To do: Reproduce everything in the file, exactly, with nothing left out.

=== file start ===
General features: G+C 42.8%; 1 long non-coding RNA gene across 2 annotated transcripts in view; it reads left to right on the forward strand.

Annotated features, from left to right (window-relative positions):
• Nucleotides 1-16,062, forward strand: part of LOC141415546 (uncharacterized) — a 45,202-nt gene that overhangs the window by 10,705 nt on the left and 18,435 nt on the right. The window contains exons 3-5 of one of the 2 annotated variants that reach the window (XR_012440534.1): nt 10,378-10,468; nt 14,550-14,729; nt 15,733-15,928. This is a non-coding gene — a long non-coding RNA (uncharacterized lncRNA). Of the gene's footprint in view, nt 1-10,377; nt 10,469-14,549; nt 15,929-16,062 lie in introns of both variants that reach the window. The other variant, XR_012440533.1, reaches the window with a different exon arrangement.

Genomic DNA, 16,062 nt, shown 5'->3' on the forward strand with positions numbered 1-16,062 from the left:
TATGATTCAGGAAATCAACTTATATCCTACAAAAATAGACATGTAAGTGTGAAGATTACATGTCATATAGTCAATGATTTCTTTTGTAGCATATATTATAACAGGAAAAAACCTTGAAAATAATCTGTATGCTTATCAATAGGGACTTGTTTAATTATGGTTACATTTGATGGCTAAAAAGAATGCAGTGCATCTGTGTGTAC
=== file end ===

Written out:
General features: G+C 42.8%; 1 long non-coding RNA gene across 2 annotated transcripts in view; it reads left to right on the forward strand.

Annotated features, from left to right (window-relative positions):
• Nucleotides 1-16,062, forward strand: part of LOC141415546 (uncharacterized) — a 45,202-nt gene that overhangs the window by 10,705 nt on the left and 18,435 nt on the right. The window contains exons 3-5 of one of the 2 annotated variants that reach the window (XR_012440534.1): nt 10,378-10,468; nt 14,550-14,729; nt 15,733-15,928. This is a non-coding gene — a long non-coding RNA (uncharacterized lncRNA). Of the gene's footprint in view, nt 1-10,377; nt 10,469-14,549; nt 15,929-16,062 lie in introns of both variants that reach the window. The other variant, XR_012440533.1, reaches the window with a different exon arrangement.

Genomic DNA, 16,062 nt, shown 5'->3' on the forward strand with positions numbered 1-16,062 from the left:
TATGATTCAGGAAATCAACTTATATCCTACAAAAATAGACATGTAAGTGTGAAGATTACATGTCATATAGTCAATGATTTCTTTTGTAGCATATATTATAACAGGAAAAAACCTTGAAAATAATCTGTATGCTTATCAATAGGGACTTGTTTAATTATGGTTACATTTGATGGCTAAAAAGAATGCAGTGCATCTGTGTGTAC